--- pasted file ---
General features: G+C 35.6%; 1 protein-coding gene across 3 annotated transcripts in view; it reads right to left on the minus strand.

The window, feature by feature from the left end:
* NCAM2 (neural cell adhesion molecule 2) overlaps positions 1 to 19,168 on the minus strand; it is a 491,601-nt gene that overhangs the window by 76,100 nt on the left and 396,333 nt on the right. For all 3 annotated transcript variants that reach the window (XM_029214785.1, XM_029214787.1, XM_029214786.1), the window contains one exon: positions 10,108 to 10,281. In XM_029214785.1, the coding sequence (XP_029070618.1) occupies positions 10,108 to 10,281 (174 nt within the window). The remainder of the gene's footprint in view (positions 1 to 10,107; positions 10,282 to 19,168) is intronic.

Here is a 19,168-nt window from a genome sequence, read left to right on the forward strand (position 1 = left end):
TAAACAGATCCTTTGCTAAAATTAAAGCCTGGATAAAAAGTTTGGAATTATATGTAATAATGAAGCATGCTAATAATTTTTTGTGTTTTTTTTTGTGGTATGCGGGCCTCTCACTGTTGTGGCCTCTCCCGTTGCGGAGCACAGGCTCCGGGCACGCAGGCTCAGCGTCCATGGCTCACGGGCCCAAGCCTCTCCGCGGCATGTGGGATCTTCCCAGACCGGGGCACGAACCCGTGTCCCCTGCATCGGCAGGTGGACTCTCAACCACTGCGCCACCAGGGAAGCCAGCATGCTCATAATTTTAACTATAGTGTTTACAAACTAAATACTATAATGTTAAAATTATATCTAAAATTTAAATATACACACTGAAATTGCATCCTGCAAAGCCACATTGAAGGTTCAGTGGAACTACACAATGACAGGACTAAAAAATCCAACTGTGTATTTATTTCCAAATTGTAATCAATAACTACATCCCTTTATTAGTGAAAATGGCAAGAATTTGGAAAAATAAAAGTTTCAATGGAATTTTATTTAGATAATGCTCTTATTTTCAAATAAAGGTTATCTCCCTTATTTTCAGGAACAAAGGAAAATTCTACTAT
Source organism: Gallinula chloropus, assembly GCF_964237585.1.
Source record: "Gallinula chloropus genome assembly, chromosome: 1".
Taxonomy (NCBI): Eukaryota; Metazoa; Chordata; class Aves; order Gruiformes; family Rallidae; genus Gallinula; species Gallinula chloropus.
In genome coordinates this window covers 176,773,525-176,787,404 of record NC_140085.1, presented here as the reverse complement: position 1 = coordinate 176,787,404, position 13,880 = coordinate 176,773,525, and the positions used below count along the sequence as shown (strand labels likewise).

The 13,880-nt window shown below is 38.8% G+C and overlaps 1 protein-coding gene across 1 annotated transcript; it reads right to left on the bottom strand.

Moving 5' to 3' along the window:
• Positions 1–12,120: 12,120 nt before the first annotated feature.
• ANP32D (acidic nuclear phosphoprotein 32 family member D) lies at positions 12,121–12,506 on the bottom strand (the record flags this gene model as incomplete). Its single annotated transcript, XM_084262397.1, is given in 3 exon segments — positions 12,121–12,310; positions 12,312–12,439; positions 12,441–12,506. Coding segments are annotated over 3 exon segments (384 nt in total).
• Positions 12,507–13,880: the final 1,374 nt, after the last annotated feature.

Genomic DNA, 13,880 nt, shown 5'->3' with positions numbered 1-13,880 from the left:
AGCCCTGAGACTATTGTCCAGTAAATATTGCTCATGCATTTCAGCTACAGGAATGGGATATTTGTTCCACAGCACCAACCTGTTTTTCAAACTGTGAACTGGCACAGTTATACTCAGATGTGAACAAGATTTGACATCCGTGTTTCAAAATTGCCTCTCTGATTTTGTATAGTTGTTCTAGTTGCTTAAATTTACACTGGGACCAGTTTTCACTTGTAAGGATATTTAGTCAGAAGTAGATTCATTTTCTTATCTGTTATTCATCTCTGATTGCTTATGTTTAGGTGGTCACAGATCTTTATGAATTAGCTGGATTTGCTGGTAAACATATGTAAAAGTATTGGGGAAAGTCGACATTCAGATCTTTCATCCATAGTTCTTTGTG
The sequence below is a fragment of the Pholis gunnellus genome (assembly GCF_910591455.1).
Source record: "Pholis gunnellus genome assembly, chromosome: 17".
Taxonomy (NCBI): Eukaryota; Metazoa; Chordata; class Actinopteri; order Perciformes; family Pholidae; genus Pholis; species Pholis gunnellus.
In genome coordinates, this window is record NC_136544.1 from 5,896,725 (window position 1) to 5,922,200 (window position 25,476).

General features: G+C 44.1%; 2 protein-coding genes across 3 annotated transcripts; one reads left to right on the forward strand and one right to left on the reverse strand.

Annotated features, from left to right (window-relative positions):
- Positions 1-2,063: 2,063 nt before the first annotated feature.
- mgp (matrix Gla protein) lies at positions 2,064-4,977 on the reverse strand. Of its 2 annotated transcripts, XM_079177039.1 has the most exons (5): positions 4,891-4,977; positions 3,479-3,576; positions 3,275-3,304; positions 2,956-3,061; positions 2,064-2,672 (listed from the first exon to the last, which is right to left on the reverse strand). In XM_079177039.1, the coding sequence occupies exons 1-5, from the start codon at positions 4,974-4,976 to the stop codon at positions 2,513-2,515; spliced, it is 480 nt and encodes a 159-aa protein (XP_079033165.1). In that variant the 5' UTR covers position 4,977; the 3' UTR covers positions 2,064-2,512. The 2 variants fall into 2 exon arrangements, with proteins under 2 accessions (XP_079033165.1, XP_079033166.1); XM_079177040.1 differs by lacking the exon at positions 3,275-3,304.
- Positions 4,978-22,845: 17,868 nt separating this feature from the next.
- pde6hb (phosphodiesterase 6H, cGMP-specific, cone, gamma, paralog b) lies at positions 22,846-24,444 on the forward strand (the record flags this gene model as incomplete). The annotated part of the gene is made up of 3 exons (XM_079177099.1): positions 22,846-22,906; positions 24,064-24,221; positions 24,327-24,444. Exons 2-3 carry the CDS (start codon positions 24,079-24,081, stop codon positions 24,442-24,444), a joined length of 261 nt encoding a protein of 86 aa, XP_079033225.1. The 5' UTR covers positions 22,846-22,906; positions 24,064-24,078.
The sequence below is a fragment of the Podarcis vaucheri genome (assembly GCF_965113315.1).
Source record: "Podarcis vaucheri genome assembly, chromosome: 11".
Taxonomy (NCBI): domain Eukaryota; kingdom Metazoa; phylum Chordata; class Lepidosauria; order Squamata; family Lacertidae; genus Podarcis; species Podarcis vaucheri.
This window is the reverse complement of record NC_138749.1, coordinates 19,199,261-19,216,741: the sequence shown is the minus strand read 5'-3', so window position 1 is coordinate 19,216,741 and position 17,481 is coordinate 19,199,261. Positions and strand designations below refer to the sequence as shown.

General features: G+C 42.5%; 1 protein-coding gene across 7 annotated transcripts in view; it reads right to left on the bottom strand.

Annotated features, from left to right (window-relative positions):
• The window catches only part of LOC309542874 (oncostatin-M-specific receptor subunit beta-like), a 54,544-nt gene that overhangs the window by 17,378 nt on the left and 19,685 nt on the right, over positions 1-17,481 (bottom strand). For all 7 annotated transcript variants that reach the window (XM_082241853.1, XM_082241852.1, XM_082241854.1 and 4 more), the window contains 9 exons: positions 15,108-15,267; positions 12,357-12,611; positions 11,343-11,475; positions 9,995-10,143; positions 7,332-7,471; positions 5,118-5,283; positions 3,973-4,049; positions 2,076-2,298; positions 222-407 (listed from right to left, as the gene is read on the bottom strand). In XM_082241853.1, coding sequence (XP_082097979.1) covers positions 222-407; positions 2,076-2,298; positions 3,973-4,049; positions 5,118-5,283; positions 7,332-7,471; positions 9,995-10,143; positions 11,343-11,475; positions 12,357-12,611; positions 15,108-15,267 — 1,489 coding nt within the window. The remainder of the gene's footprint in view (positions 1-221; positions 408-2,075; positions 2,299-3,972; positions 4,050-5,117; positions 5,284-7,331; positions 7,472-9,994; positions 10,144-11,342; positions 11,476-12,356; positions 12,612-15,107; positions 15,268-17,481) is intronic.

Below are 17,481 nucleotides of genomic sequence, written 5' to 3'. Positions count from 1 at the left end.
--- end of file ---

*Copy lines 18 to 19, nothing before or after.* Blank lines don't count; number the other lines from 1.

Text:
Source record: "Pholis gunnellus genome assembly, chromosome: 17".
Taxonomy (NCBI): Eukaryota; Metazoa; Chordata; class Actinopteri; order Perciformes; family Pholidae; genus Pholis; species Pholis gunnellus.